Now he resides playing for the NFC North rival Detroit Lions.
Picked in 2002, sixth round, 199th overall, Georgian Southern University
The "other" Adrian Peterson, as some may call this guy, has been working behind the scenes for the Bears for almost 10 years now.
Notably known for being a backup running back, third down back and special teams specialist, Peterson has no problem doing what he does.
Even though he may just be a backup, Peterson has still managed to rush for eight touchdowns and even throw for one.
Picked in 2005, fourth round, 106th overall, Purdue University
Kyle Orton could have been the Bears' best quarterback if Grossman had not come back from injury in the 2005 regular season. Orton would have continued to be the number one quarterback and could have even won the Super Bowl for Chicago.
He may not have had the flashiest of numbers, but what he did was keep the offense's drive alive just long enough so that the defense would have enough time to rest their bodies. That's why the defense was so successful that year.
It's a shame that he had such a successful season with the Broncos, especially when Cutler didn't look his best in his debut with Chicago. But one could think what may have happened if Orton was still a part of the Bears organization.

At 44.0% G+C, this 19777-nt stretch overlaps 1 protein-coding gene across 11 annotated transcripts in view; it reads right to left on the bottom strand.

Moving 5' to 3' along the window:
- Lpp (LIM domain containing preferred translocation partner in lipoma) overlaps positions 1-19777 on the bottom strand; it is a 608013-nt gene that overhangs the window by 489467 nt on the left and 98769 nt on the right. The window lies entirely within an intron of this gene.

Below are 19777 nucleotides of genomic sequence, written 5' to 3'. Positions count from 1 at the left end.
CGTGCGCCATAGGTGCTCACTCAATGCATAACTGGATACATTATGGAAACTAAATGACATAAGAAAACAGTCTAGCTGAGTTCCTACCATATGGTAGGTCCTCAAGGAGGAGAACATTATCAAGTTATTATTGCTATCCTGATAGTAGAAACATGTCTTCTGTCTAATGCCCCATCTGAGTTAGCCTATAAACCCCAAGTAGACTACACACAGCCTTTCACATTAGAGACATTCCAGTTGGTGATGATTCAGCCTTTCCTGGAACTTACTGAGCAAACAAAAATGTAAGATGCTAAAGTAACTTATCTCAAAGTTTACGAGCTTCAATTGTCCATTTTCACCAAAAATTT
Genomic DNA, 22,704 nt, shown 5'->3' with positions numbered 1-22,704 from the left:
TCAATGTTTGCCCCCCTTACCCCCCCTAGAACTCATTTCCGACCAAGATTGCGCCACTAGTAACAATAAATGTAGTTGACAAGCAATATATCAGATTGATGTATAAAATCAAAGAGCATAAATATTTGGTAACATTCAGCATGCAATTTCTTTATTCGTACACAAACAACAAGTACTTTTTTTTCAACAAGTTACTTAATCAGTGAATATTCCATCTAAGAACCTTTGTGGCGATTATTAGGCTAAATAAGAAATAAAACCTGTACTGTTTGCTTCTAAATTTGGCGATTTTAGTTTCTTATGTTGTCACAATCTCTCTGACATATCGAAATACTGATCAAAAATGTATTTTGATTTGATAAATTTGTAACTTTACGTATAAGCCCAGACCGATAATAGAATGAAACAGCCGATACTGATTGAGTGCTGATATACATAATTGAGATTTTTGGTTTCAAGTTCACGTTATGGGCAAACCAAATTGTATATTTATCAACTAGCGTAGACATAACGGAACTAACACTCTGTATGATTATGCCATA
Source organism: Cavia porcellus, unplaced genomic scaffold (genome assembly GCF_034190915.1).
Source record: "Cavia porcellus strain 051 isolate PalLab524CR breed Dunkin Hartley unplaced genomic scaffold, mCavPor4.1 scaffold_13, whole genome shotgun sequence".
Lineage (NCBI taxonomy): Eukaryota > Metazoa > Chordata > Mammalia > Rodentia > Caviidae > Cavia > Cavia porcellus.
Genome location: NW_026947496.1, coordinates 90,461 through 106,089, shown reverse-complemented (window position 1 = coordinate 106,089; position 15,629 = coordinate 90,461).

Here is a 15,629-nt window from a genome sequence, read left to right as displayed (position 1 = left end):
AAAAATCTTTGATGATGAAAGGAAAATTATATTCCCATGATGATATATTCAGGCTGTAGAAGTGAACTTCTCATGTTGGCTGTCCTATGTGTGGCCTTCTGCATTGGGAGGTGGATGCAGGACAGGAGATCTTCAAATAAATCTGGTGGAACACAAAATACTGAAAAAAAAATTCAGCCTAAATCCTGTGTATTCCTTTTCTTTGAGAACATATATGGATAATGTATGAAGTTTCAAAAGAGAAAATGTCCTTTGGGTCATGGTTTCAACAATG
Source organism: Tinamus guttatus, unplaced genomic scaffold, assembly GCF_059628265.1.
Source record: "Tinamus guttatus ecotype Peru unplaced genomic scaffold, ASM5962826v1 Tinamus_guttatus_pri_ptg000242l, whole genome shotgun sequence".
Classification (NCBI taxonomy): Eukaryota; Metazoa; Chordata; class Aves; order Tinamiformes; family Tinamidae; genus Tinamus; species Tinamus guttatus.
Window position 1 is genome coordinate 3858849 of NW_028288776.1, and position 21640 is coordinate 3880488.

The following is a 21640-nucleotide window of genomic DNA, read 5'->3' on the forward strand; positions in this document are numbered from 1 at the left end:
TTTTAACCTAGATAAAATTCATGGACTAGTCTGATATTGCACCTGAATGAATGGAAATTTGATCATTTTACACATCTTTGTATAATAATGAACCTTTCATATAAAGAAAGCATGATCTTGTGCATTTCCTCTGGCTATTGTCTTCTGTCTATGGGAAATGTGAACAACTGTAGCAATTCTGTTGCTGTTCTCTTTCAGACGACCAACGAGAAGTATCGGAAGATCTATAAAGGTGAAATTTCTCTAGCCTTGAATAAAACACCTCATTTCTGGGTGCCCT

Picked in 2005, sixth round, 181st overall, University of Louisiana-Monroe
Chris Harris has stepped in to be a starting safety for the Bears, and even after he came back to Chicago from Carolina, his spot was still waiting for him.
Even though he may have had a better run in Carolina (a career high eight forced fumbles in 2007), his presence in Chicago is one that has made this defense even better.
Chicago had a great tandem of safeties back in the early 2000s with Mike Brown and Mike Green. Now since they are both gone, Harris has played alongside Danieal Manning to make an equally great and even younger safety tandem.
Good coverage, big hits and interceptions have made Harris a key aspect to the Tampa 2 defense that Chicago runs so perfectly.
Picked in 2002, fourth round, 104th overall, University of Florida